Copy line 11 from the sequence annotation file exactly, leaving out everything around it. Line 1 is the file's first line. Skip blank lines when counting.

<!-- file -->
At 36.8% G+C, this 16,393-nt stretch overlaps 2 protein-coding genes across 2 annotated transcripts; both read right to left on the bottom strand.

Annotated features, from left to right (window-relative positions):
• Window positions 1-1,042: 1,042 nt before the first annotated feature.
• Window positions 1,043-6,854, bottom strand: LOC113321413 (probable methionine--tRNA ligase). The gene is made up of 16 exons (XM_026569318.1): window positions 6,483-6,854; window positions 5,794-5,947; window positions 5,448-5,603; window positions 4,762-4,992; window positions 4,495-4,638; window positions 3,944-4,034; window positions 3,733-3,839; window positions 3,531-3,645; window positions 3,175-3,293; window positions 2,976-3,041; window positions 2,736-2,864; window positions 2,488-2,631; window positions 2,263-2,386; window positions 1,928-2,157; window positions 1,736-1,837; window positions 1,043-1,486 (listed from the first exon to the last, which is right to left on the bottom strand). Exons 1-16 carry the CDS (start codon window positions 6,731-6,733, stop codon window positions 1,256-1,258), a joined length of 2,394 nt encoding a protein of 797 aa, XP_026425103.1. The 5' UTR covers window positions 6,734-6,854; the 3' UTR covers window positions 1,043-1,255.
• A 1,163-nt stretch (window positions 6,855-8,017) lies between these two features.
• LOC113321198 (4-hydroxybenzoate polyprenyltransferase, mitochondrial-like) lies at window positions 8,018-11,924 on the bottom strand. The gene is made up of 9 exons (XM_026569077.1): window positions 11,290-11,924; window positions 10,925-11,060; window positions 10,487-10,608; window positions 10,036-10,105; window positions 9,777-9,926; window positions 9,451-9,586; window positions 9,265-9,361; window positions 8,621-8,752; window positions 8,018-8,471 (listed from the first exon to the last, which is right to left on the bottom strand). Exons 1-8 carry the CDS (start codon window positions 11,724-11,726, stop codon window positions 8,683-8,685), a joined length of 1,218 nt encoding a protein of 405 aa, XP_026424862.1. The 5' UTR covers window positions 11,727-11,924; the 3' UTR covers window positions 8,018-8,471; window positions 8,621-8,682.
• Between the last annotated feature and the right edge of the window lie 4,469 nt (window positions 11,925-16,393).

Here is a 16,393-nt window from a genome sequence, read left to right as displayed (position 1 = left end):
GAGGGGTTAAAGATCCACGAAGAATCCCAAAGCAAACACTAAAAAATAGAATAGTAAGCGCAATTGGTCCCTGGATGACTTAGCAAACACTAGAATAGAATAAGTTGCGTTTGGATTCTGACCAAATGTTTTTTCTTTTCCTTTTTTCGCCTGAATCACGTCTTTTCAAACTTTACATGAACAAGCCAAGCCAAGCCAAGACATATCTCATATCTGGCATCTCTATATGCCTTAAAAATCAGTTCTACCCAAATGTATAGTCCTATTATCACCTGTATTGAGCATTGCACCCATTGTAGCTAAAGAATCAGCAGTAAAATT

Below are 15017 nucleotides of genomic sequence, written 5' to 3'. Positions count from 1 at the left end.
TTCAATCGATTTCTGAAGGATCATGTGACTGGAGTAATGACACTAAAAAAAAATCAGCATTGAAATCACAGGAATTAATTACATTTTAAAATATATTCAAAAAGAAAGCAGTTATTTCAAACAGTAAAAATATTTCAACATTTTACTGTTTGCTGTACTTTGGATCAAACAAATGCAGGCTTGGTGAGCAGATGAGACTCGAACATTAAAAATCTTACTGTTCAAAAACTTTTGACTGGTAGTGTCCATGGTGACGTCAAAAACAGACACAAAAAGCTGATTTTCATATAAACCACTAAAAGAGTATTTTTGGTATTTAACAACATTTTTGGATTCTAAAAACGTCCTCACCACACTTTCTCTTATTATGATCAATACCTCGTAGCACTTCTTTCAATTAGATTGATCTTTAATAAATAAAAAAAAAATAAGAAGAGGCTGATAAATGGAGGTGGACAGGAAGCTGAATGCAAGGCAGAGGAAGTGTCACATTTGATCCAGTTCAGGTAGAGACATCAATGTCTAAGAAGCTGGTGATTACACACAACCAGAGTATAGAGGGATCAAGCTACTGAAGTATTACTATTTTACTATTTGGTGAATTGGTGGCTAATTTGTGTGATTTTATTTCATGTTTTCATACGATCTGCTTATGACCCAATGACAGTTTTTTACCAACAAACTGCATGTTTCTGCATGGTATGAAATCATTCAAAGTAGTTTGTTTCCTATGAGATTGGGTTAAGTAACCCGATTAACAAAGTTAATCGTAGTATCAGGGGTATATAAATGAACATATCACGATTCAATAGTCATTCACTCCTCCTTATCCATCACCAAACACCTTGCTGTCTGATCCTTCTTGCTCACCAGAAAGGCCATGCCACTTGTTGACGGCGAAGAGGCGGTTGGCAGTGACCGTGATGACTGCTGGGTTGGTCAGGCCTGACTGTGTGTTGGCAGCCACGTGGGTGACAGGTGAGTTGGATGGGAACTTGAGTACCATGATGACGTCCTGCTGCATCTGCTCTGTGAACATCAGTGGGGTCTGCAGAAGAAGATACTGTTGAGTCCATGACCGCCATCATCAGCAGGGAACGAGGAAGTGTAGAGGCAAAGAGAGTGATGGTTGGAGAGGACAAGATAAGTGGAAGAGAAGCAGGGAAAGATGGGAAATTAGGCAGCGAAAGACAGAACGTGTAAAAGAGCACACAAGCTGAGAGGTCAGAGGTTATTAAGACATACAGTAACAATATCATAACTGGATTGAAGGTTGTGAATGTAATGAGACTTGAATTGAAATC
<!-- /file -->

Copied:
TTCAATCGATTTCTGAAGGATCATGTGACTGGAGTAATGACACTAAAAAAAAATCAGCATTGAAATCACAGGAATTAATTACATTTTAAAATATATTCAAAAAGAAAGCAGTTATTTCAAACAGTAAAAATATTTCAACATTTTACTGTTTGCTGTACTTTGGATCAAACAAATGCAGGCTTGGTGAGCAGATGAGACTCGAACATTAAAAATCTTACTGTTCAAAAACTTTTGACTGGTAGTGTCCATGGTGACGTCAAAAACAGACACAAAAAGCTGATTTTCATATAAACCACTAAAAGAGTATTTTTGGTATTTAACAACATTTTTGGATTCTAAAAACGTCCTCACCACACTTTCTCTTATTATGATCAATACCTCGTAGCACTTCTTTCAATTAGATTGATCTTTAATAAATAAAAAAAAAATAAGAAGAGGCTGATAAATGGAGGTGGACAGGAAGCTGAATGCAAGGCAGAGGAAGTGTCACATTTGATCCAGTTCAGGTAGAGACATCAATGTCTAAGAAGCTGGTGATTACACACAACCAGAGTATAGAGGGATCAAGCTACTGAAGTATTACTATTTTACTATTTGGTGAATTGGTGGCTAATTTGTGTGATTTTATTTCATGTTTTCATACGATCTGCTTATGACCCAATGACAGTTTTTTACCAACAAACTGCATGTTTCTGCATGGTATGAAATCATTCAAAGTAGTTTGTTTCCTATGAGATTGGGTTAAGTAACCCGATTAACAAAGTTAATCGTAGTATCAGGGGTATATAAATGAACATATCACGATTCAATAGTCATTCACTCCTCCTTATCCATCACCAAACACCTTGCTGTCTGATCCTTCTTGCTCACCAGAAAGGCCATGCCACTTGTTGACGGCGAAGAGGCGGTTGGCAGTGACCGTGATGACTGCTGGGTTGGTCAGGCCTGACTGTGTGTTGGCAGCCACGTGGGTGACAGGTGAGTTGGATGGGAACTTGAGTACCATGATGACGTCCTGCTGCATCTGCTCTGTGAACATCAGTGGGGTCTGCAGAAGAAGATACTGTTGAGTCCATGACCGCCATCATCAGCAGGGAACGAGGAAGTGTAGAGGCAAAGAGAGTGATGGTTGGAGAGGACAAGATAAGTGGAAGAGAAGCAGGGAAAGATGGGAAATTAGGCAGCGAAAGACAGAACGTGTAAAAGAGCACACAAGCTGAGAGGTCAGAGGTTATTAAGACATACAGTAACAATATCATAACTGGATTGAAGGTTGTGAATGTAATGAGACTTGAATTGAAATC